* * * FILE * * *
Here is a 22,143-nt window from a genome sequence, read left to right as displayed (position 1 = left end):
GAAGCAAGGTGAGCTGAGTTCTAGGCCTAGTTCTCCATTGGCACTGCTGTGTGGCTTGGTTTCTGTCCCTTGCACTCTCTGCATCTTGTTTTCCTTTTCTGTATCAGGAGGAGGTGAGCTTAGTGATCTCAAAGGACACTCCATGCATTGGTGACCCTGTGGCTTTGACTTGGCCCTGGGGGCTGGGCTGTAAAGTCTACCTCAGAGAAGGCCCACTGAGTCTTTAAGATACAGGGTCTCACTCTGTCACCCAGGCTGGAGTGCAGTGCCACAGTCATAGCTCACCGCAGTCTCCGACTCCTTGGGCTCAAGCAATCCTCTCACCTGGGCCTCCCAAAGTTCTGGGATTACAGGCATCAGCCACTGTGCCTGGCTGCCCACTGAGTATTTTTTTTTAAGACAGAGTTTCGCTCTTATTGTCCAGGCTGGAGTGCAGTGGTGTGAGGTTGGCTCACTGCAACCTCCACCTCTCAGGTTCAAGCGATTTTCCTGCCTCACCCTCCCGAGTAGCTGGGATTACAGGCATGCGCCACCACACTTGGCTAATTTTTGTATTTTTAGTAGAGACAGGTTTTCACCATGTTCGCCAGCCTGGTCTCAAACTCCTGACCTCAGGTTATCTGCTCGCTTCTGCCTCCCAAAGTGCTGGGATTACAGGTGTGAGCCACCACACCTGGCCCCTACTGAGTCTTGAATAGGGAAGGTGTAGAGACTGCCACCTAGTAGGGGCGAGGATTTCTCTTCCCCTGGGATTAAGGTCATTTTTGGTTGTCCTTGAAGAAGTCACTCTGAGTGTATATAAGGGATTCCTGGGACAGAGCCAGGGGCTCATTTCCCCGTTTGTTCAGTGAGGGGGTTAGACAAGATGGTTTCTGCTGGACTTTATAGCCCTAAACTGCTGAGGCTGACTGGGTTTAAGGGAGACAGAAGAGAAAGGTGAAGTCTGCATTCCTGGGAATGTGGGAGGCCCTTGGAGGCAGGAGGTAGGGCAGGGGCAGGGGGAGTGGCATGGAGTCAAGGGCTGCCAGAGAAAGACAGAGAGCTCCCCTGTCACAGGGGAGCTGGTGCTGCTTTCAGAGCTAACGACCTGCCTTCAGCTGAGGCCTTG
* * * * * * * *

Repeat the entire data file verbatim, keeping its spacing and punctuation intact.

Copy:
Here is a 22,143-nt window from a genome sequence, read left to right as displayed (position 1 = left end):
GAAGCAAGGTGAGCTGAGTTCTAGGCCTAGTTCTCCATTGGCACTGCTGTGTGGCTTGGTTTCTGTCCCTTGCACTCTCTGCATCTTGTTTTCCTTTTCTGTATCAGGAGGAGGTGAGCTTAGTGATCTCAAAGGACACTCCATGCATTGGTGACCCTGTGGCTTTGACTTGGCCCTGGGGGCTGGGCTGTAAAGTCTACCTCAGAGAAGGCCCACTGAGTCTTTAAGATACAGGGTCTCACTCTGTCACCCAGGCTGGAGTGCAGTGCCACAGTCATAGCTCACCGCAGTCTCCGACTCCTTGGGCTCAAGCAATCCTCTCACCTGGGCCTCCCAAAGTTCTGGGATTACAGGCATCAGCCACTGTGCCTGGCTGCCCACTGAGTATTTTTTTTTAAGACAGAGTTTCGCTCTTATTGTCCAGGCTGGAGTGCAGTGGTGTGAGGTTGGCTCACTGCAACCTCCACCTCTCAGGTTCAAGCGATTTTCCTGCCTCACCCTCCCGAGTAGCTGGGATTACAGGCATGCGCCACCACACTTGGCTAATTTTTGTATTTTTAGTAGAGACAGGTTTTCACCATGTTCGCCAGCCTGGTCTCAAACTCCTGACCTCAGGTTATCTGCTCGCTTCTGCCTCCCAAAGTGCTGGGATTACAGGTGTGAGCCACCACACCTGGCCCCTACTGAGTCTTGAATAGGGAAGGTGTAGAGACTGCCACCTAGTAGGGGCGAGGATTTCTCTTCCCCTGGGATTAAGGTCATTTTTGGTTGTCCTTGAAGAAGTCACTCTGAGTGTATATAAGGGATTCCTGGGACAGAGCCAGGGGCTCATTTCCCCGTTTGTTCAGTGAGGGGGTTAGACAAGATGGTTTCTGCTGGACTTTATAGCCCTAAACTGCTGAGGCTGACTGGGTTTAAGGGAGACAGAAGAGAAAGGTGAAGTCTGCATTCCTGGGAATGTGGGAGGCCCTTGGAGGCAGGAGGTAGGGCAGGGGCAGGGGGAGTGGCATGGAGTCAAGGGCTGCCAGAGAAAGACAGAGAGCTCCCCTGTCACAGGGGAGCTGGTGCTGCTTTCAGAGCTAACGACCTGCCTTCAGCTGAGGCCTTG